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Time to Buy National Retail Properties yet? Why only one CAPS star?

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December 10, 2009 – Comments (5) | RELATED TICKERS: NNN

National Retail Properties (NNN) pulled back roughly10% from its September high.  It yields 7.3% and has adequate FCF to support its dividend, which has grown every year for the past 10 years (source: S&P reports).  It's rated a Buy by TheStreet.com and has outpaced the S&P500 by roughly 15% over the past year, not including dividends (source: eyeballing charts on TDAmeritrade.com and yahoo/finance). 

 TheStreet.com ranks NNN in the top 20% of all companies they cover on growth, the top 10% on income, and the upper 40th percentile on solvency (source: The Street.com company report).  NNN also has a good story, specializing in leasing to single tenant and convenience store retailers.  Although REITs bear risks, NNN has weathered the storm and looks attractive for dividends and (to a lesser extent) growth. 

 Can anyone, perhaps someone who is betting against NNN or perhaps a dividend investor, explain why the lowly "one star" ranking for this attractive-looking, income-producing, well-regarded steady performer? 

I am long NNN and, unless the fundamentals change, I am going longer as it goes lower. 

5 Comments – Post Your Own

#1) On December 10, 2009 at 8:57 PM, UltraContrarian (31.14) wrote:

The main negative I see is 10 consecutive quarters of lower earnings.  But it looks like this trend should turn around soon since "net income from discontinued business" which has dropped like a rock over the last couple of years is getting pretty close to 0.

I agree with you, NNN is too solid to be a 1 star stock.  I think it's above average but I only want to own stocks that are exceptionally priced.  Among REITs I'd be more inclined to buy HRP and MSW among others.

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#2) On December 11, 2009 at 9:38 AM, silverminer (31.20) wrote:

The commercial real estate domino in this financial crisis has yet to fall, but default rates are rising. That domino is likely to set off a new round of dysfunction in related derivatives markets, and send investors fleeing from the REITs in turn. I think a lot of investors are keen to keep real estate out of their portfolios for several more years, but especially commercial real estate.

When I walk the streets of my town and others in my area, I see a declining trend in retail and convenience store lease demand. A convenience store around the corner from me closed last week, and another down the road closed the week before that. Some commercial strips within many American towns are starting to feel a little like a ghost town. I don't know what it's like in your area, but for me to feel good about an investment I want to see supporting anecdotal observations when I see the relavant industry in action. When I focus in on retail leasing, I personally see some drak years ahead.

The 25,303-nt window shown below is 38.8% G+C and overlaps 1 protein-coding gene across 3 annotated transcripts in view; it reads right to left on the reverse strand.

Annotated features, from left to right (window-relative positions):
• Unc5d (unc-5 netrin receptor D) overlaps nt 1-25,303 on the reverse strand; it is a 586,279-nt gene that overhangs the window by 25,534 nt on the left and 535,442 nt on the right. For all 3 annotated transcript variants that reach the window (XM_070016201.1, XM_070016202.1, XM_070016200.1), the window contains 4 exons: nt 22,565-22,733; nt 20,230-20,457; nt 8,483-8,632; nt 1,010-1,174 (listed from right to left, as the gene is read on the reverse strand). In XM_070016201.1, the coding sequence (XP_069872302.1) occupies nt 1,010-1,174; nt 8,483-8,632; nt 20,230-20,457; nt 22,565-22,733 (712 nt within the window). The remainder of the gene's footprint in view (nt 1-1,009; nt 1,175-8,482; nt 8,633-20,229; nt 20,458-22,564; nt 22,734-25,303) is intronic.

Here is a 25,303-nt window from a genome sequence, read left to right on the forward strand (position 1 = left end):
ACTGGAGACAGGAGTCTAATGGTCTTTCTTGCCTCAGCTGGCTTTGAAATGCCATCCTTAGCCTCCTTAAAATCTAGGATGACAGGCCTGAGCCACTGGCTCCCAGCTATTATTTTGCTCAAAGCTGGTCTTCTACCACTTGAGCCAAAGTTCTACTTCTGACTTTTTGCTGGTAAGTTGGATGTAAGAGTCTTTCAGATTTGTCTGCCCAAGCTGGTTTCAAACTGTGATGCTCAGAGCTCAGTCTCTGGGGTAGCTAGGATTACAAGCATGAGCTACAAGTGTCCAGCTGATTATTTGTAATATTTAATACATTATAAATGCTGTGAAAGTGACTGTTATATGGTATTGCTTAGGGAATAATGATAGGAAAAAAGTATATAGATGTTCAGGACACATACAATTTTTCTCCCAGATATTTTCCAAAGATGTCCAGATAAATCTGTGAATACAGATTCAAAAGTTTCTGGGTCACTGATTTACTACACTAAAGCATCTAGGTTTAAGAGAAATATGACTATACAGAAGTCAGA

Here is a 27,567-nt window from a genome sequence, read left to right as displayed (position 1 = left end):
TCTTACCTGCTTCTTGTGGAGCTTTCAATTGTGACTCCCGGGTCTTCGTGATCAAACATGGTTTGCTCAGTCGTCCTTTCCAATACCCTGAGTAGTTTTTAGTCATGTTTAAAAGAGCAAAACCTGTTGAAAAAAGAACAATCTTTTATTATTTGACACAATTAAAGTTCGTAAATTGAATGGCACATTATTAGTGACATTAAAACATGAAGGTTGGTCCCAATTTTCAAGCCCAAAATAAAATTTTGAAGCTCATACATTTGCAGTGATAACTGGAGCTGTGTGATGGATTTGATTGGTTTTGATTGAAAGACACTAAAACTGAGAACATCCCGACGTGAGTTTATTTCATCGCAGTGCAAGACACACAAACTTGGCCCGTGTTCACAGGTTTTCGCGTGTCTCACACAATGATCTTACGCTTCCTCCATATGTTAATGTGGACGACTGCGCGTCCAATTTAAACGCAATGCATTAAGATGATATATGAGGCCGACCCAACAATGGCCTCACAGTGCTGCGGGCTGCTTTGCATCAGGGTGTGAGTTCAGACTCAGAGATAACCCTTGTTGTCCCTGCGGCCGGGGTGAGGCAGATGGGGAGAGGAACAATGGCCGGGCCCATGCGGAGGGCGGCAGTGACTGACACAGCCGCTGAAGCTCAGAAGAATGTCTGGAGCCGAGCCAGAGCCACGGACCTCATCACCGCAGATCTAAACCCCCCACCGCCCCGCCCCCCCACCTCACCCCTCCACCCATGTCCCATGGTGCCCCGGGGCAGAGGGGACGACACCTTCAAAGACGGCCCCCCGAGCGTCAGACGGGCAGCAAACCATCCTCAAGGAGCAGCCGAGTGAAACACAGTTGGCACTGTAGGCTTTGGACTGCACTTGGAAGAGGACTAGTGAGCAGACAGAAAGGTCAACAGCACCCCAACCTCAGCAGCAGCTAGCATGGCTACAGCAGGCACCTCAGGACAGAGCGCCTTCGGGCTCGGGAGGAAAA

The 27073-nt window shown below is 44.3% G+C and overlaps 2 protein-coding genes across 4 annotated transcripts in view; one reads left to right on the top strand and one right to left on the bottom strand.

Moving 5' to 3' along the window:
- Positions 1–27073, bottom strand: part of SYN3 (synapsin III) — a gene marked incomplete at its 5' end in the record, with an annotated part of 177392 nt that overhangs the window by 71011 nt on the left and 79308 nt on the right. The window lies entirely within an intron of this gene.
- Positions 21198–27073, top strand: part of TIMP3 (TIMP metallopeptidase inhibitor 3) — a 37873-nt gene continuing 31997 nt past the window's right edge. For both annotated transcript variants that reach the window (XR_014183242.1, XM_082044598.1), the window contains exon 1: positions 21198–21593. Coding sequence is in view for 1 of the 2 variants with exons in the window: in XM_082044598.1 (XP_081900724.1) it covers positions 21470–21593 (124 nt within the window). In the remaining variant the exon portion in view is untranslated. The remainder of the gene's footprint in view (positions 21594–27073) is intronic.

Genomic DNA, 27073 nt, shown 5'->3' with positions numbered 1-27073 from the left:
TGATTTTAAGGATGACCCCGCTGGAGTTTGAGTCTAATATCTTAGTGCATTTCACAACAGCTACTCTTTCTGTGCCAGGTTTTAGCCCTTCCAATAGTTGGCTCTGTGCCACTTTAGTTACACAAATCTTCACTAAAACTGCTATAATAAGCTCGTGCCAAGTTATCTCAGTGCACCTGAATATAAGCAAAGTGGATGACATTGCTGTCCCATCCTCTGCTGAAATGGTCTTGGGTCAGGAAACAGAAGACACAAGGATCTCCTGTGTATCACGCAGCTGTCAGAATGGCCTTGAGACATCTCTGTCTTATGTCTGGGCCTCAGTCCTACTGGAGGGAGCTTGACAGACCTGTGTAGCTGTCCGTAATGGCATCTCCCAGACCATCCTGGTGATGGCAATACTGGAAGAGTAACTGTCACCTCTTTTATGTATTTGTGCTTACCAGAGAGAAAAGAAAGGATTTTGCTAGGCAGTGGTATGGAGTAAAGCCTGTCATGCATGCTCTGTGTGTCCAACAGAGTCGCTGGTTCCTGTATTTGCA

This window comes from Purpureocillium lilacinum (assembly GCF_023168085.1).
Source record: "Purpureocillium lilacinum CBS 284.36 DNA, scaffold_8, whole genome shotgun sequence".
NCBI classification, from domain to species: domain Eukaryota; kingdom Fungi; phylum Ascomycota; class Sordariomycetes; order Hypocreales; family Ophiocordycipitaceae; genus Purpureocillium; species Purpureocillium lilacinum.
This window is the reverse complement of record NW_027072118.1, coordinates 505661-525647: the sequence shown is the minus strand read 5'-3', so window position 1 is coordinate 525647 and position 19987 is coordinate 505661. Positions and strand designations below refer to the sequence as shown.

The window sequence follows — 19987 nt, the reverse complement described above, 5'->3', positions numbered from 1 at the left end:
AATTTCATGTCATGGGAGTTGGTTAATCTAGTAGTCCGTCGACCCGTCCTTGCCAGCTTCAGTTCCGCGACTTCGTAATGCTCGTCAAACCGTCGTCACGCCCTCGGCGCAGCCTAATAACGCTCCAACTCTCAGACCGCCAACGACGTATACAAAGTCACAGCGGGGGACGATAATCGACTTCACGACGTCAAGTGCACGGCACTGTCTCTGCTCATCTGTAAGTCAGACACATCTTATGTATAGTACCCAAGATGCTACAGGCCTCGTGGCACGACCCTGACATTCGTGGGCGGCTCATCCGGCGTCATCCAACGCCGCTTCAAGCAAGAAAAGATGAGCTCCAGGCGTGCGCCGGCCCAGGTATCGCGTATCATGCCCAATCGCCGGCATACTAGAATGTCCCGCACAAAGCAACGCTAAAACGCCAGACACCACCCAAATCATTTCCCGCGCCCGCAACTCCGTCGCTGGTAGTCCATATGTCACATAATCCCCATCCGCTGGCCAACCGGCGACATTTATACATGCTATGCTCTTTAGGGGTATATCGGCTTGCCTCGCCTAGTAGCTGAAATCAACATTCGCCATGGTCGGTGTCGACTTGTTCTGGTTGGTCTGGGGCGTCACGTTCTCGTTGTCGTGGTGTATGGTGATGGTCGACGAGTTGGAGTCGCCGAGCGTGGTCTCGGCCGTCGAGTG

I would grant it only one star not because of anything specific to the company, but because even a solid company swimming upstream against a deleveraging deluge will be swiftly carried to sea.

Just my $0.02, and my $0.10 for charity.

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#3) On December 11, 2009 at 10:25 AM, lemoneater (79.42) wrote:

I have too many dead malls nearby to wish to invest in commercial real estate at this time. I have one REIT in my portifolio. NHI National Health Investor. They have just announced a special dividend of 10 cents for shareholders of record December 31.

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#4) On December 14, 2009 at 3:31 PM, Stocklovr (98.55) wrote:

For what it's worth, I too own NNN and have for a couple of years. I see the empty stores around too but I think it's a mistake to lump all commercial REITS together.

If the next shoe to drop is commercial REITS then I want to own the strongest, healthiest that I can find. They are the ones buying properties from all the distressed sellers at major discounts! I believe that describes NNN.

If all REITS drop again, then I'll be very happy because I'll be able to add shares at lower prices -- just like I did through the last crash.

As a long-term, dividend investor, I enjoyed buying this and other dividend payers at significant discounts. If this stock doesn't budge an inch for the next five years, I'm perfectly ok with that because, for me, it's all about the passive cash flow, not daily mood swings of the market in general. That's a game for other Fools.

-Slvr

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#5) On December 14, 2009 at 7:29 PM, GirlScoutDad (96.56) wrote:

Wow - thanks for all the interesting, insightful comments!

 

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